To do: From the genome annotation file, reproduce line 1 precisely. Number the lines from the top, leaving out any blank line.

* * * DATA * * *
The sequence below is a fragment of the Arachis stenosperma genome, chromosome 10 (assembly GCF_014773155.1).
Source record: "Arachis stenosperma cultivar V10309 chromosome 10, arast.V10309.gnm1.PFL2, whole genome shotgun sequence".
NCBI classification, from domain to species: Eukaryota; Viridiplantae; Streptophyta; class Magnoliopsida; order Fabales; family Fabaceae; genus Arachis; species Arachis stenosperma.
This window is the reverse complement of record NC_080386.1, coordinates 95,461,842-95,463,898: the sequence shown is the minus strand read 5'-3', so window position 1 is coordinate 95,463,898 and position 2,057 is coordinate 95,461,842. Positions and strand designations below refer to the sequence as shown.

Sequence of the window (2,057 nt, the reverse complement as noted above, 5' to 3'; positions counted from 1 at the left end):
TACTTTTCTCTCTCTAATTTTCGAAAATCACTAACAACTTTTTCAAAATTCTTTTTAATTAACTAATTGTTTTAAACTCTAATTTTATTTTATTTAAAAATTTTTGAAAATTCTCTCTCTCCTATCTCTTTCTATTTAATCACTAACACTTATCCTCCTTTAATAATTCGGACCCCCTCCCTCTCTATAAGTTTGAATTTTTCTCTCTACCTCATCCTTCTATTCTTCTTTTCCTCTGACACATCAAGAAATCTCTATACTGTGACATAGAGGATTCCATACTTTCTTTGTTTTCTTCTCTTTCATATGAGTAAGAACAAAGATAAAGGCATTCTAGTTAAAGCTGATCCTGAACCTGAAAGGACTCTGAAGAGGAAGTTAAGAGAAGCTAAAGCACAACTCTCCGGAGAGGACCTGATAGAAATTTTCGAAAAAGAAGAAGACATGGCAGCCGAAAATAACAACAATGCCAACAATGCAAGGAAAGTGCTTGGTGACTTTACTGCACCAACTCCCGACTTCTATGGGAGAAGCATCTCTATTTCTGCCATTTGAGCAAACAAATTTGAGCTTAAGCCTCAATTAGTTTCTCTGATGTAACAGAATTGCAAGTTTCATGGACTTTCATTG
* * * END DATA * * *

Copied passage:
The sequence below is a fragment of the Arachis stenosperma genome, chromosome 10 (assembly GCF_014773155.1).